The storm front that brought colder temperatures into Kansas also brought down several members of the only naturally migrating flock of whooping cranes.

The continued presence of two whooping cranes has prompted the closing of Quivira National Wildlife Refuge to hunting. Two birds had been spotted at Cheyenne Bottoms late last week.

Birders had been anxiously awaiting their arrival.

While it's uncertain how many have stopped over in Kansas, so far there have been only brief delays in the birds' migration south.

Over the past year, Kansas has been witness to unprecedented stops by the cranes.

Just last fall, Quivira and the Cheyenne Bottoms Wildlife Area near Great Bend, were witness to an unprecedented stop by the cranes.

Not only were the birds at Cheyenne Bottoms and Quivira in total numbers, but they remained on site for nearly a month, sending birding enthusiasts scurrying to get a glimpse.

Quivira spokesman Barry Jones said the presence of the birds was not at all unlike the movie, "Field of Dreams."

People simply came out to the refuge to see the birds, unaware of where they might be or for that matter, what they even looked like.

"They're just caught up in the excitement of the thing," Jones said.

Generally, he said, there's only a small chance of seeing whooping cranes as they migrate south in the fall or back north in the spring. Whoopers overwinter at Aransas National Wildlife Refuge in southern Texas and spend the summers at Woods Buffalo National Park in Canada.

Whooping cranes use both Quivira and Cheyenne Bottoms, and to a lesser degree Kirwin National Wildlife Refuge, as a stopping off point when they migrate.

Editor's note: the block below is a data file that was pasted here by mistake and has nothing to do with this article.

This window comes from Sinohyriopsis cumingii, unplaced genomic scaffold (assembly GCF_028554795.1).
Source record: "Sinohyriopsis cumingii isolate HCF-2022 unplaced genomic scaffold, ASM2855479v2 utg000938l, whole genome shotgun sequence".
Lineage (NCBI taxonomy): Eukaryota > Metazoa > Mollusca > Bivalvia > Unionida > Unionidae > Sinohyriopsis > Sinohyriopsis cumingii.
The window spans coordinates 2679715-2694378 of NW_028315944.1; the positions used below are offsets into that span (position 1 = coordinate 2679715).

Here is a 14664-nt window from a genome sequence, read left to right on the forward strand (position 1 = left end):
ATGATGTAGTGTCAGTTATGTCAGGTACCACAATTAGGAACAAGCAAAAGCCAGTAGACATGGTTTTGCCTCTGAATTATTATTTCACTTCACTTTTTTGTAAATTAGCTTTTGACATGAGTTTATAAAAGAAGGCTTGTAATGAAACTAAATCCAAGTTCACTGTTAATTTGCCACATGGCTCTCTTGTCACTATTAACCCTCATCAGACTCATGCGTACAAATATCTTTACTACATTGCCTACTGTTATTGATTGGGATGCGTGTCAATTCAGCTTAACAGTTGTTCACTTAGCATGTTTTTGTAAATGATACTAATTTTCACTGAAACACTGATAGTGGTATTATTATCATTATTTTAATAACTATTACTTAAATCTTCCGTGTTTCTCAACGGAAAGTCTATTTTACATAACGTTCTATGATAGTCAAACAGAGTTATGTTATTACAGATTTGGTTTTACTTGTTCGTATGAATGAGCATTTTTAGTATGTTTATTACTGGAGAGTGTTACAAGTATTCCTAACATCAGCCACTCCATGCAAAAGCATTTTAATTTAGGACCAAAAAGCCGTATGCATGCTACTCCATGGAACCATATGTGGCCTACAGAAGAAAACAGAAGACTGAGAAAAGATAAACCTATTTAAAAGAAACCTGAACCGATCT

Already, however, a bird has arrived at Aransas and others have been sighted in North Dakota and Oklahoma.

One was even sighted as far off course as Colorado.

"One showed up out there for some odd reason," Jones said, perhaps hooking up with its smaller cousins, the sandhill cranes, on the migration trail. "That's not normal."

Generally, whooping cranes start showing up at Quivira in late October, with peak fall migration stopovers anywhere from Oct. 20 to 30.

Last year, the first whooping crane showed up on Nov. 6, but remained in the area through much of December.

More than 30 birds were on hand last fall at Quivira and Cheyenne Bottoms, and an unprecedented 76 birds were spotted at Quivira on April 1.

Knowing that they could set down anytime, Jones wants people to be on the look out for the birds. Anyone who sees whooping cranes are asked to call the refuge at (620) 486-2393 and provide as many details as possible.

The birds are tracked, as closely as possible, as they migrate in the fall and again in the spring.

Currently, the Aransas-Woods Buffalo flock -- the only remaining naturally migrating flock in the world -- is thought to have 263 birds.

But that doesn't include the record-setting 46 chicks that fledged this spring from 74 nesting pairs.

The chicks won't be added to the total population until they reach Aransas.

All told, there are 407 whooping cranes in the wild and another 167 in captivity.

Eleven cranes have been fitted with GP transmitters and are being tracked by satellite. It's the first tracking on the wild flock in 25 years.